How to Calculate the Best Letter and Graphic Sizing for the Street, Road, or Highway Where You’re Advertising Your Business with a Sign or Banner
Original Question: We are designing some banners for our business, and are discussing what colors to use on them. What input can you give us regarding contrast and overall banner color design.
Continuing Answer: As stated in part one of this series, I am borrowing heavily from the USSC publication “Sign Legibility Rules of Thumb” in order to show you, dear reader, that you just can’t slap up a cheap, poorly designed sign and expect the world to beat a path to your business’ door.
If this were the case, the big corporations would not have huge signs with huge letters beckoning you from three counties away. They do it for a reason, and this article will continue to elucidate to you why it is important to have your outdoor business signs and banners professionally designed by designers who actually understand the “rules” of color, distances, contrast, and size. pavement sign
The USSC has developed a “Legibility Index” (LI) which is a number value which represents the distance (in feet) that a letter can be read. The LI for a one inch capital san serif letter would be 30, meaning that you should be able, with normal vision, to see that letter at about 30 feet, or a ten inch letter at 300 feet. Surprisingly, all capital letters need about 15% more height than do upper and lower case lettering combinations.
The chart was developed by the USSC to help illuminated sign and graphic designers determine viewing distance with factors such as the type of illumination, letter style, background color, letter color, and size of letter.
The calculation for your sign’s viewing distance, using the chart above, combined with our previous VRD formula (Viewer Reaction Distance), to create the letter height formula by dividing the VRD by the LI to calculate the letter height needed for a sign.
Reviewing our terms so far –
VRT = Viewer Reaction Time
VRD = Viewer Reaction Distance
LI = Legibility Index
To illustrate this, let’s say your target driver needs to see your sign at 600 feet away, based on our previous calculation (VRD = MPH x VRT or 1.47), and the LI is 30, your letters should be 20 inches in height.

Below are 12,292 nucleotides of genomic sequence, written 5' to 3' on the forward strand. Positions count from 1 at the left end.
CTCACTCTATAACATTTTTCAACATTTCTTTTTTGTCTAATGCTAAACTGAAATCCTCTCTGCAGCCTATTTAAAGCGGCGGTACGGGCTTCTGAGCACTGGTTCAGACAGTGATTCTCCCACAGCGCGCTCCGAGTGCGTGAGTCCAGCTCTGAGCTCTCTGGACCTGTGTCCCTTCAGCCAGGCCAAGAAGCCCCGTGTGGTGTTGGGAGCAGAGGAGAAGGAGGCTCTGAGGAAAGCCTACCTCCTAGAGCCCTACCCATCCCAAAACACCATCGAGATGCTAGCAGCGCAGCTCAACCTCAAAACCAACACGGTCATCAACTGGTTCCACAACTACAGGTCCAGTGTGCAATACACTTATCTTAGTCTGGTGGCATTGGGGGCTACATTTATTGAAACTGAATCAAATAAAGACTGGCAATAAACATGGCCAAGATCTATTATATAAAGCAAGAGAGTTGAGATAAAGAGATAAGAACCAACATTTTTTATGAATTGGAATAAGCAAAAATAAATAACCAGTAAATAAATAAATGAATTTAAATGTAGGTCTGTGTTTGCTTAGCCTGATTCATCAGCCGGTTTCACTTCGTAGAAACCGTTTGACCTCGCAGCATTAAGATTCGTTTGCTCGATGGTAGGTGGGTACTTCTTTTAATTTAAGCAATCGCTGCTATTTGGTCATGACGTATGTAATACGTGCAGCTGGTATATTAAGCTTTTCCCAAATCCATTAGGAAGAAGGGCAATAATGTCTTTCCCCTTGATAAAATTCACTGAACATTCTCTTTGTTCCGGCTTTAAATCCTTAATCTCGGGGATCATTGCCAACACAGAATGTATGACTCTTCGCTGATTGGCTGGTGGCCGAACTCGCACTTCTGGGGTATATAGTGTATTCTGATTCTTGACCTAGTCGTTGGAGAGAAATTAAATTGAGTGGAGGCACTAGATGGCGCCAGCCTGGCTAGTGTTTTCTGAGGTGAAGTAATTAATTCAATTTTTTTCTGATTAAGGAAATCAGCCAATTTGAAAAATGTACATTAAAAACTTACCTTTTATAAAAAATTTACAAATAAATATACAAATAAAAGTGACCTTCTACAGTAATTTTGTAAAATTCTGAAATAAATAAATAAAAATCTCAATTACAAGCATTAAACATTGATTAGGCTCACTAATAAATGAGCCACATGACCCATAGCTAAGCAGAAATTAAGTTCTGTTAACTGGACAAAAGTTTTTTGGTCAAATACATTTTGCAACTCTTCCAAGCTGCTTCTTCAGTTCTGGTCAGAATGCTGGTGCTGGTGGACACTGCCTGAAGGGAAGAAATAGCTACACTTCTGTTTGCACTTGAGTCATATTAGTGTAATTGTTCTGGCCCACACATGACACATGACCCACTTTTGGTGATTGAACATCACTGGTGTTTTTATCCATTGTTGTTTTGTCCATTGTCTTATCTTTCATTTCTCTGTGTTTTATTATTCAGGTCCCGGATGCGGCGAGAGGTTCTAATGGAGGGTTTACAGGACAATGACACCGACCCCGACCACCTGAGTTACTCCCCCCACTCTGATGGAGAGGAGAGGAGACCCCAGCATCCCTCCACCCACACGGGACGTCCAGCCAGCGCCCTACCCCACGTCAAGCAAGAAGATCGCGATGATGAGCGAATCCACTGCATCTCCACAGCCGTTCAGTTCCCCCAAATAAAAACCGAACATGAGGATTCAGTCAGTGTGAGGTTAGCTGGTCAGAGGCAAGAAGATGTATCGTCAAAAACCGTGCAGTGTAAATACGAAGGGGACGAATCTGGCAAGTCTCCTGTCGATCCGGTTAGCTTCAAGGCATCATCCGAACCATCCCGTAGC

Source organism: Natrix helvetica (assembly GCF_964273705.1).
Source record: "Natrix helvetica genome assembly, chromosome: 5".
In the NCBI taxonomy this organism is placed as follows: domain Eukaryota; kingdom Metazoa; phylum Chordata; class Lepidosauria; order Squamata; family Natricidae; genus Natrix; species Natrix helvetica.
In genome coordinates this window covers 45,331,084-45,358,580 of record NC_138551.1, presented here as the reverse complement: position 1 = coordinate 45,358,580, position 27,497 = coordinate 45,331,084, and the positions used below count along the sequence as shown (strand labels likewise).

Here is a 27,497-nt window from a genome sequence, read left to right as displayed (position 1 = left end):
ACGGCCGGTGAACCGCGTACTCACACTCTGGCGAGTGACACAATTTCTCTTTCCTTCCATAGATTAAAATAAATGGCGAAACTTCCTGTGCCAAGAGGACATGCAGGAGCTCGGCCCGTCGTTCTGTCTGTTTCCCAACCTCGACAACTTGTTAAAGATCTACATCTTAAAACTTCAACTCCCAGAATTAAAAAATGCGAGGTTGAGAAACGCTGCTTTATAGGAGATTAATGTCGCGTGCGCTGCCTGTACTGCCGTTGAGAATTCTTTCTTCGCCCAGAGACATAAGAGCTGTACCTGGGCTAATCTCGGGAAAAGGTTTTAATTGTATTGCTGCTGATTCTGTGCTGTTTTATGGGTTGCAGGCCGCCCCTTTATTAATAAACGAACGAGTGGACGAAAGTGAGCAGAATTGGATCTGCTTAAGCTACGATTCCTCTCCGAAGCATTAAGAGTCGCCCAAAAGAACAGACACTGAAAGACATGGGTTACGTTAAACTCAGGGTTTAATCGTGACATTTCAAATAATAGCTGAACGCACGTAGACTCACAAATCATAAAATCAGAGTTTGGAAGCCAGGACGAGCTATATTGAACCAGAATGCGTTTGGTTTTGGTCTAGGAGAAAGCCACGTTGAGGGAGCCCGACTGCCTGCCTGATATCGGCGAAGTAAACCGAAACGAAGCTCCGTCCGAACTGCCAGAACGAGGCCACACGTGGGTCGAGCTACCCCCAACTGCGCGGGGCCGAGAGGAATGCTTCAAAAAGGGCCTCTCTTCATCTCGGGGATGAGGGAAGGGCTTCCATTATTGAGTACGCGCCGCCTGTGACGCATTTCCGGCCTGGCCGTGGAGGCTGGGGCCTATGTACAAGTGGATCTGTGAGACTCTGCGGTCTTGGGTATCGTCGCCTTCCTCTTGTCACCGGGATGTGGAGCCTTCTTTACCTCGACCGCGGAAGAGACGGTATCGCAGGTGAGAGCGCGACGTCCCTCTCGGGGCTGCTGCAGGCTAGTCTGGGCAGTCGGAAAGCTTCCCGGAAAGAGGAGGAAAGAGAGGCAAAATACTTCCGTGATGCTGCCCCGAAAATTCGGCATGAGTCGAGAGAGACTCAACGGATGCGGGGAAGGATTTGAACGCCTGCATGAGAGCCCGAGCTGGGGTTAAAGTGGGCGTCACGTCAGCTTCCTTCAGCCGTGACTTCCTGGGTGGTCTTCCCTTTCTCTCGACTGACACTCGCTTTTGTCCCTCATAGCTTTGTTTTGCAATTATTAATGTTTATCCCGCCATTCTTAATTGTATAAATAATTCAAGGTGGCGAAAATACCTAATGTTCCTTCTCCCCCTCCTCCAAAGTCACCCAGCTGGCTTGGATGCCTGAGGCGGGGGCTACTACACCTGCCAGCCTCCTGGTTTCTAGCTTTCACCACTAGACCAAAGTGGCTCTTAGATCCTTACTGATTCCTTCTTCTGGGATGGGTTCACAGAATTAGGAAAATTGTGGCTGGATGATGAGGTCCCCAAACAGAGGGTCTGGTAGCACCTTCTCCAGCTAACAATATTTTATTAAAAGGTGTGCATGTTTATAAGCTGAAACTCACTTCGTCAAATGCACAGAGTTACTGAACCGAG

The calculation for this would look like this – VRD (600′) divided by the LI (30) equals 20 feet. In strictly numeric values, 600/30 = 20. In word form, VRD (in feet) / LI = Letter Height (in inches. Yeah, it’s a bit complicated, but it takes the guesswork out of your sign design.
And most of the time, by the way, the LI used is 30, which keeps it simple if slightly less accurate. In our design, we simply err size-wise about 20% larger than what the index states, so that if it says we need a 20″ letter, more often than not, we’ll prescribe a 24″ letter. With exterior signs or banners, bigger IS better (if allowed by your local sign codes).
So, to review everything in Parts 1 and 2 that I’ve outlined, we’ve learned that your prospective sign viewer is affected by –
1) Number of Traffic Lanes
2) Speed of Traffic
3) Viewer’s Reaction Time (based on the previous two factors)
4) Viewer’s Reaction Distance (also based on the first two factors)
5) Type of Letters Used on Your Sign
6) Colors Used on Your Sign Letters
7) Background Color of Sign
8) Type of Illumination Used – or not used
And you thought it was just a banner!?
There are more exact legibility calculations put out by the USSC – the “On-Premise Sign Standards” – which provides more precise formulas and guidelines for complex areas. However, for most exterior banners or signs, in our opinion, these guidelines suffice quite well.
Of course, we cannot leave the design simply at six words with letters that contain 24 inch letters. We need to design your sign so as to be maximally readable. That means that with your 24 inch letters, we also will need to calculate the “negative space” – or the area between and outside the letters – to properly calculate the overall size of the sign.